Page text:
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A quiet place to reflect. US 93 would have flown toward us as we view this photo on the left side of the photo.

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The grassy field where US Flight 93 went down. In the distance (center of photo), there is a memorial rock which marks the spot of the crash.  Thirteen years later, we will never forget the innocent people, rescue workers, and all our men and women in uniform who lost their lives.

Crop Update 8/1/14

Southern rust of corn confirmed in Clay County July 31.  This was found on one leaf in a field near Trumbull.  Just because southern rust has been found in the area, we don't recommend automatically spraying.  Scout your fields and consider disease pressure, growth stage, and economics.  Long season corn and late-planted fields have the potential for most damage.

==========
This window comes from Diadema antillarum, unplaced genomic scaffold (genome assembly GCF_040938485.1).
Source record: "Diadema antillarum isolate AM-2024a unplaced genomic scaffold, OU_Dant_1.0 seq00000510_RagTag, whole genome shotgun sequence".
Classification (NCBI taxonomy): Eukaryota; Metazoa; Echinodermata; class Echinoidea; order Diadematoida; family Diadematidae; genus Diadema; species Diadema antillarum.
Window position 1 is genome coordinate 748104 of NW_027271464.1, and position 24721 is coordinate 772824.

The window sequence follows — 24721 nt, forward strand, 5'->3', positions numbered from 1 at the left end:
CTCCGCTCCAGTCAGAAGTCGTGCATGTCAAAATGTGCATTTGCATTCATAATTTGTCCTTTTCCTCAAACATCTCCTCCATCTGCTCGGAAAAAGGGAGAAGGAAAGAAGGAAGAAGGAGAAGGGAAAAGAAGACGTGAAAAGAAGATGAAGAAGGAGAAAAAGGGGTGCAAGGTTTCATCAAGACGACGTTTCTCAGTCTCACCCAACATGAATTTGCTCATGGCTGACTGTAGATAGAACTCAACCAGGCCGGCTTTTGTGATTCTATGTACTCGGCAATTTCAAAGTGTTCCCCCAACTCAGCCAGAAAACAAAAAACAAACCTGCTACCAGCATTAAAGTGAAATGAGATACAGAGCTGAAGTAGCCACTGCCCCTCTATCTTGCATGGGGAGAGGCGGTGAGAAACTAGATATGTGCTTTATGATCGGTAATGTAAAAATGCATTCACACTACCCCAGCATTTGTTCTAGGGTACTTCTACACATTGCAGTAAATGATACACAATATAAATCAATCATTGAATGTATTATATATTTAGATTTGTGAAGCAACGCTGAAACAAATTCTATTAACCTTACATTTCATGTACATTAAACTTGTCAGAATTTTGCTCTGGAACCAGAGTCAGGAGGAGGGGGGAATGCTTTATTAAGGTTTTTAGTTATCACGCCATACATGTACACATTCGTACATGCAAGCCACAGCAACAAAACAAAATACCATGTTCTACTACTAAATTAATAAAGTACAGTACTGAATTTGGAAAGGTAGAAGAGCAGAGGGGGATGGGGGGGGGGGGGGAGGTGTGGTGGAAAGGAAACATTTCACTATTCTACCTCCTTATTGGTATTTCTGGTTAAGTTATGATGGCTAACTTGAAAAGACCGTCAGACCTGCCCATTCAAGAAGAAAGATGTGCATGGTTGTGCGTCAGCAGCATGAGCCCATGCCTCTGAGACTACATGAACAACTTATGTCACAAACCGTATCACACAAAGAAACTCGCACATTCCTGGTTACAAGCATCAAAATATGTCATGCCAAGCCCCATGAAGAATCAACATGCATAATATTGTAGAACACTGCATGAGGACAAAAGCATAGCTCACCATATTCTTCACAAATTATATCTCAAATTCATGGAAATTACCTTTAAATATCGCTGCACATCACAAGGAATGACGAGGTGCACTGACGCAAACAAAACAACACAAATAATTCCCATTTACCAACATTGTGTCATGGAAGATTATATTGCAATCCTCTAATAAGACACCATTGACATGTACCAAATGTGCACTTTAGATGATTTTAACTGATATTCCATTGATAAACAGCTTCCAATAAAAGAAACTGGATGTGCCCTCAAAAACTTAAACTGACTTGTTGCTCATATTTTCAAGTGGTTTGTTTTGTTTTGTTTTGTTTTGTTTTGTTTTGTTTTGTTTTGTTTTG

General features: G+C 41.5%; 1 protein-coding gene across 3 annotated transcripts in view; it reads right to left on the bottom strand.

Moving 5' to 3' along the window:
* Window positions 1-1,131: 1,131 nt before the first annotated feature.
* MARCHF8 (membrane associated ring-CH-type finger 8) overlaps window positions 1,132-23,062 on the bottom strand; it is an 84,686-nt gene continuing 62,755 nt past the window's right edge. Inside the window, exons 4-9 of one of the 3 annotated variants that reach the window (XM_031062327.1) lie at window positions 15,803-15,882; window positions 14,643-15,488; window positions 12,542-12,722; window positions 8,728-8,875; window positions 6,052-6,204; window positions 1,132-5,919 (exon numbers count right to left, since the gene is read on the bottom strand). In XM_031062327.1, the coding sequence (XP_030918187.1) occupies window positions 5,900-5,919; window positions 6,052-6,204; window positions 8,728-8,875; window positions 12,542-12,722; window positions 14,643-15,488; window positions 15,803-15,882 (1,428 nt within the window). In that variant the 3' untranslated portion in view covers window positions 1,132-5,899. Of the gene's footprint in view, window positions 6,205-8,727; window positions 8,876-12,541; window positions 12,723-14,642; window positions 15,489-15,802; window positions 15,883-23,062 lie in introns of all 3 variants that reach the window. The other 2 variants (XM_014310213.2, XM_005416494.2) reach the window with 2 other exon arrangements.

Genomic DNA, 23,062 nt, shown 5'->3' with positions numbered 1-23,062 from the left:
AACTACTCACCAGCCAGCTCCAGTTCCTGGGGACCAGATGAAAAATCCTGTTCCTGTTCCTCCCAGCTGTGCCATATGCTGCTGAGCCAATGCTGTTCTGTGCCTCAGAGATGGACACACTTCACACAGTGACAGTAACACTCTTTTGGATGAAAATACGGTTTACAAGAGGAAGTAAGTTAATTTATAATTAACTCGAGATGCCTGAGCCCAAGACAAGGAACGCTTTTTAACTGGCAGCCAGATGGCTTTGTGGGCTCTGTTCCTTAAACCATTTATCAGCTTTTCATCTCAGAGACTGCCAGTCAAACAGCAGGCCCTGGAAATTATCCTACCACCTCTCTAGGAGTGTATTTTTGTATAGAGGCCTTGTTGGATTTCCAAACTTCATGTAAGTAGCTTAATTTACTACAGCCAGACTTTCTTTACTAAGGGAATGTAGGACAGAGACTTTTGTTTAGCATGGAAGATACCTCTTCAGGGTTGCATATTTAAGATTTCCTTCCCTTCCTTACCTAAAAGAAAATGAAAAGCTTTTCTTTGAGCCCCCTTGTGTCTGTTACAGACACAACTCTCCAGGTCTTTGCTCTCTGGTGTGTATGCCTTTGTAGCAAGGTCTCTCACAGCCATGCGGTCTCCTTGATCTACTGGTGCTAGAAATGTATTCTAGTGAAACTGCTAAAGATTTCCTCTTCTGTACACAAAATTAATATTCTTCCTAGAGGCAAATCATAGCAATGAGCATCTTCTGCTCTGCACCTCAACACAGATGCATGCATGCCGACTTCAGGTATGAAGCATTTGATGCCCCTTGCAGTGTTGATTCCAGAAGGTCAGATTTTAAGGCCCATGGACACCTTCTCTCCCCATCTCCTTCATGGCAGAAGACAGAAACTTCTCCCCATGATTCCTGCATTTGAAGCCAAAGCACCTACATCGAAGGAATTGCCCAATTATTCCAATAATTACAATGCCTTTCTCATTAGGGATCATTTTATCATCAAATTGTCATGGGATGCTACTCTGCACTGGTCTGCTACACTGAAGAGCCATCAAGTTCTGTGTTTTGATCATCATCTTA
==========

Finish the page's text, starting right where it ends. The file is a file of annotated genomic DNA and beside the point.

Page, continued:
Southern rust of corn confirmed in Clay County July 31. Very small, tan-brown lesions on upper surface of the leaf, usually in clusters.  Spores inside the pustules are typically orange.  This was found on one leaf in a field near Trumbull. Just because southern rust has been found in the area, we don’t recommend automatically spraying. Scout your fields and consider disease pressure, growth stage, and economics. Long season corn and late-planted fields have the potential for most damage.  Secondary common rust sporulation has also been confused as southern rust as the secondary pustules tend to look like this.  It’s important to obtain microscopic confirmation to know for sure if you have southern rust in your fields.

Spores of southern rust appear elongated vs. common rust appear as near perfect circles.

Microscopic Observation:  Spores of southern rust appear elongated vs. common rust appear as near perfect circles.